The judgment banned ‘Maesaiah from “performing any functions and exercising any rights vested in the applicant (Lipolelo) as the First Spouse in terms of the Prime Minister and Deputy Prime Minister (Retirement and Spouses’ Benefits) Act, 2011 (Act No: 10 of 2011).

Hardly three months after Lipolelo’s death, on August 26, 2017, Thabane remarried ‘Maesaiah who then became first lady, officially.

‘Maesaiah has been likened Delilah – the central figure of Samson’s last love story in the Old Testament.

Delilah was a Philistine who, bribed to entrap Samson, coaxed him into revealing that the secret of his strength was his long hair, whereupon she took advantage of his confidence to betray him to his enemies.

Delilah’s name has since become synonymous with a voluptuous, treacherous woman.

In 2019, Thabane’s daughter, ‘Mabatšoeneng Hlaele, claimed publicly that ‘Maesaiah ordered Lipolelo’s hit.

Police know exactly what happened on the day Lipolelo died in 2017 but were unable to do anything as many people implicated in the murder are close to the prime minister and Molibeli was on good terms with Thabane before ABC was hit by the toxic power struggle.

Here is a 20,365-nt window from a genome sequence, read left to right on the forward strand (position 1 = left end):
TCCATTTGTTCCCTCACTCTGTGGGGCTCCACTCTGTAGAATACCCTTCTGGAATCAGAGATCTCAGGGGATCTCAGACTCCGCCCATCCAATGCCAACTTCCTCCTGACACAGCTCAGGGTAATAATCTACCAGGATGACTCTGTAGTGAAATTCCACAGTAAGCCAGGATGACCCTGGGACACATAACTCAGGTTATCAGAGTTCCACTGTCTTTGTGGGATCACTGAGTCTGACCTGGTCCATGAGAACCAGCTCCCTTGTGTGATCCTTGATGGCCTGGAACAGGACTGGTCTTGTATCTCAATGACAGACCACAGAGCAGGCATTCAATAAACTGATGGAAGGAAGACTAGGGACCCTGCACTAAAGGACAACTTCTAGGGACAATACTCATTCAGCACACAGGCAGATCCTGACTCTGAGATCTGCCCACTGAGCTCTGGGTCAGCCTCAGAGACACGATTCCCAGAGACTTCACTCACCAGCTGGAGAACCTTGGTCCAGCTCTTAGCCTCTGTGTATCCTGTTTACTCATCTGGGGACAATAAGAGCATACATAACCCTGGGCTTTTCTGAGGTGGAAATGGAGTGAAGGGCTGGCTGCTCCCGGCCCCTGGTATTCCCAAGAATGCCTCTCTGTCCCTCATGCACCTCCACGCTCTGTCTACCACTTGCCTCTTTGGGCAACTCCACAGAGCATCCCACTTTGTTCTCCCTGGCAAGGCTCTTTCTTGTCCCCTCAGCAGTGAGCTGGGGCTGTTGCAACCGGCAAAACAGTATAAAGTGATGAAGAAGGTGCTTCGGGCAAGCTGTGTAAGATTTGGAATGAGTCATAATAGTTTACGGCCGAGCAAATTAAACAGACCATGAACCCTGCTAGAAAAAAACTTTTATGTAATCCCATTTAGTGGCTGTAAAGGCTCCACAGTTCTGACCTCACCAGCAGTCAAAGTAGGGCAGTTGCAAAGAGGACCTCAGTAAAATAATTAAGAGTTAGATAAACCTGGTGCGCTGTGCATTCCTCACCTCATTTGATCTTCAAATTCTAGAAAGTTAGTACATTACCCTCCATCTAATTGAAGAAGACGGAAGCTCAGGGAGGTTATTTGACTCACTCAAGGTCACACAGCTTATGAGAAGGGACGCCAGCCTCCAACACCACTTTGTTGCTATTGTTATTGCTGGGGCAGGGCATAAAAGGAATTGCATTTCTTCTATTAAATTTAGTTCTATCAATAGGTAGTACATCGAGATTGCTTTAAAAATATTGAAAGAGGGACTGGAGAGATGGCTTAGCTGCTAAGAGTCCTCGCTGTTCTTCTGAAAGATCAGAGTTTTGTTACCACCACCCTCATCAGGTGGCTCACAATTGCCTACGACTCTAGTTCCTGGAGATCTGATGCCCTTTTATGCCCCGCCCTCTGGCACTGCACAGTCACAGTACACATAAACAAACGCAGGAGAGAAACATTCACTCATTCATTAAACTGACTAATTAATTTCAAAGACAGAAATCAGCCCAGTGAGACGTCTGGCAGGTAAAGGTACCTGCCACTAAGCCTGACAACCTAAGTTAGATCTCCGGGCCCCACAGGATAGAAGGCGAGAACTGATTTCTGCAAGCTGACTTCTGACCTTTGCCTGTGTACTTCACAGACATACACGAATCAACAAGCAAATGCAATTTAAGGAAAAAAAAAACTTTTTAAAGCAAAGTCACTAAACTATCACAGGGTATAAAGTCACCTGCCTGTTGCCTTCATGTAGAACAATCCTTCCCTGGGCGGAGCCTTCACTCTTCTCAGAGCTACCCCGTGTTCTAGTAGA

Lipoleloi’s tragic death was used to push Mahao’s faction, which Thabane disregarded and insulted for the entire 2019, into the office.

This shows how this faction intended to gain control of the ABC by hook or crook.

Thabane’s call for peace and unity in his party, is a desperate move to fend off the police send out to do Mahao faction’s dirty work and arrest ‘Maesaiah.

The idea of the old proverb, honour amongst thieves, still holds good, thieves are never rogues amongst themselves.

Lipolelo’s murder case which was previously described as cold case, was revived to arm-twist Thabane into agreeing to work with ABC’s Mahao-led faction and now that he has agreed, the case docket will be left to gather dust again; if it does not disappear.

The so-called ABC unity will come at the expense of justice for Lipolelo as it is meant to shield ‘Maesaiah from answering to any crime that she is suspected to have committed. NW